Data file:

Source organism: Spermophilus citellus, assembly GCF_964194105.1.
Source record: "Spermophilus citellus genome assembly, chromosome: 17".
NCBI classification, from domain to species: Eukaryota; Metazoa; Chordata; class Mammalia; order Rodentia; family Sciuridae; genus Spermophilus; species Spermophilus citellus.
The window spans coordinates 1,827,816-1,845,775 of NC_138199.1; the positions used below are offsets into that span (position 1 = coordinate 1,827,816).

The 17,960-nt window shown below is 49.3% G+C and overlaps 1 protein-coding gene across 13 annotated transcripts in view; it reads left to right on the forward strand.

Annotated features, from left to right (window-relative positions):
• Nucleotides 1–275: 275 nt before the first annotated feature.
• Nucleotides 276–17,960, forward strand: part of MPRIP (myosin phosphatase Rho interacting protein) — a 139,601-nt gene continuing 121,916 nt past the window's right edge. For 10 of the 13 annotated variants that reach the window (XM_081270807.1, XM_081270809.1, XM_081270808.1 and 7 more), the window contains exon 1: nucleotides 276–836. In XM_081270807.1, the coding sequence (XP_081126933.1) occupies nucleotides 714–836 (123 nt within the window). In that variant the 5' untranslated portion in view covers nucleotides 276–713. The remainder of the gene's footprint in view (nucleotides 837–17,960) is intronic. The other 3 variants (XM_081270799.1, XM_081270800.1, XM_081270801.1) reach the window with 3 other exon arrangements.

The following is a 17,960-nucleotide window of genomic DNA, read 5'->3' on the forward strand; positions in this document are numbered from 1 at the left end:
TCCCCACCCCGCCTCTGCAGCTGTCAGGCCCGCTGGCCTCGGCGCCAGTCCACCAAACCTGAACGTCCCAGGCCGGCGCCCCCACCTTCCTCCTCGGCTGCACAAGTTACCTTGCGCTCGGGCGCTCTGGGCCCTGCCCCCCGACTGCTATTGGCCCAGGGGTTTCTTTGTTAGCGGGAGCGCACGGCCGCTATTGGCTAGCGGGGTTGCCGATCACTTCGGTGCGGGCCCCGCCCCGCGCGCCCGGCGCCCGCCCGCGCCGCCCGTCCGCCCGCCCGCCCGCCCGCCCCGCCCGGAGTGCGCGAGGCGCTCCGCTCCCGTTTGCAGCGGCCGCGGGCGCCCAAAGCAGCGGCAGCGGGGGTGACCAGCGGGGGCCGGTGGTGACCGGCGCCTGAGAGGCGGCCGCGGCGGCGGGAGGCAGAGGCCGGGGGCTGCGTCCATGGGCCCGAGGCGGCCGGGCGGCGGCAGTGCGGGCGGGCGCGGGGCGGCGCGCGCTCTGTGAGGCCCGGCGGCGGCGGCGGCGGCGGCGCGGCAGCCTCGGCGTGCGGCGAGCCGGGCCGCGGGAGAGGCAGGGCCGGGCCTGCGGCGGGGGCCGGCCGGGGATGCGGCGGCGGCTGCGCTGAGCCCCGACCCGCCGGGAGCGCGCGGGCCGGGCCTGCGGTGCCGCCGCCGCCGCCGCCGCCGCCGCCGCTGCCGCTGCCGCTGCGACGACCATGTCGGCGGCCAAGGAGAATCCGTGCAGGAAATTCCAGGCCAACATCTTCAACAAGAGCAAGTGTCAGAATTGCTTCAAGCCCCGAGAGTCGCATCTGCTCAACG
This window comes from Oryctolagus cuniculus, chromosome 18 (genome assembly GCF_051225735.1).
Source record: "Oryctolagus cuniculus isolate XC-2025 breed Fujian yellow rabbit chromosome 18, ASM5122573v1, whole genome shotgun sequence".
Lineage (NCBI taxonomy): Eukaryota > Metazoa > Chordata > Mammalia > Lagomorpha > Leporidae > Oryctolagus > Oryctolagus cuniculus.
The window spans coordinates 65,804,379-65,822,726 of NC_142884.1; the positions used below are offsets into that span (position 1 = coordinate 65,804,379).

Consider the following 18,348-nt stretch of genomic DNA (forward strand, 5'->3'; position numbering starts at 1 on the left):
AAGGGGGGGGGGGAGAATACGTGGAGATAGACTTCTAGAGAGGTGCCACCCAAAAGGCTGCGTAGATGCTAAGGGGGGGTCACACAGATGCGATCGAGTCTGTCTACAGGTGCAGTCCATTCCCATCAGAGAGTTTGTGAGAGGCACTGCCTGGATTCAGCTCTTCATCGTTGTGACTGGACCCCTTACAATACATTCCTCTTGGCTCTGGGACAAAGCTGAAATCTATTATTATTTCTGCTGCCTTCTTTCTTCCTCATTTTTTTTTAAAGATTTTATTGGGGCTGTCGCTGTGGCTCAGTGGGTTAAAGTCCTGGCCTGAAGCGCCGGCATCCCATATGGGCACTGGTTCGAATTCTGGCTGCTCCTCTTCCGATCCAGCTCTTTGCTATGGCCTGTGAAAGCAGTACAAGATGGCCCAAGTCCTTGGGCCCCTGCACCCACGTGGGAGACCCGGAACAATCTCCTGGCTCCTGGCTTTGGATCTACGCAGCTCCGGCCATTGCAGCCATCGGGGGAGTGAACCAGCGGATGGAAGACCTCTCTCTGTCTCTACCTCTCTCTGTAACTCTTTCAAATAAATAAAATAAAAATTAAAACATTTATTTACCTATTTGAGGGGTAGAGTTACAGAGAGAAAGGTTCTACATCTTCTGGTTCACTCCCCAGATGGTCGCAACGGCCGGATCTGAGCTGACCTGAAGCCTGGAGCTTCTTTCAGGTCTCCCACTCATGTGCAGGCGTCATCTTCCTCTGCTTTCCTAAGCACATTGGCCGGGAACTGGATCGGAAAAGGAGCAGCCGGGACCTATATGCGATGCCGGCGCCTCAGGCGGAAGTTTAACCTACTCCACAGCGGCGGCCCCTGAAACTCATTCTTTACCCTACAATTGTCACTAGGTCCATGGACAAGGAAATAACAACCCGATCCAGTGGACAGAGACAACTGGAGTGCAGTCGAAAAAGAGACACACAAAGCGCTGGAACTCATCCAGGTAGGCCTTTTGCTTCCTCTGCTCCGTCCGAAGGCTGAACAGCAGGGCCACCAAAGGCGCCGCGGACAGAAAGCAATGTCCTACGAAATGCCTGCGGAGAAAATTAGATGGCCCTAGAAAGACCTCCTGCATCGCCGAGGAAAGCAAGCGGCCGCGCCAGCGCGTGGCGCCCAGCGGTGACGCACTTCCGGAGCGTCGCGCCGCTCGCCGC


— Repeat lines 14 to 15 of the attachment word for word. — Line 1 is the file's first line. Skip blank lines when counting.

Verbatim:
The window spans coordinates 65,804,379-65,822,726 of NC_142884.1; the positions used below are offsets into that span (position 1 = coordinate 65,804,379).

Consider the following 18,348-nt stretch of genomic DNA (forward strand, 5'->3'; position numbering starts at 1 on the left):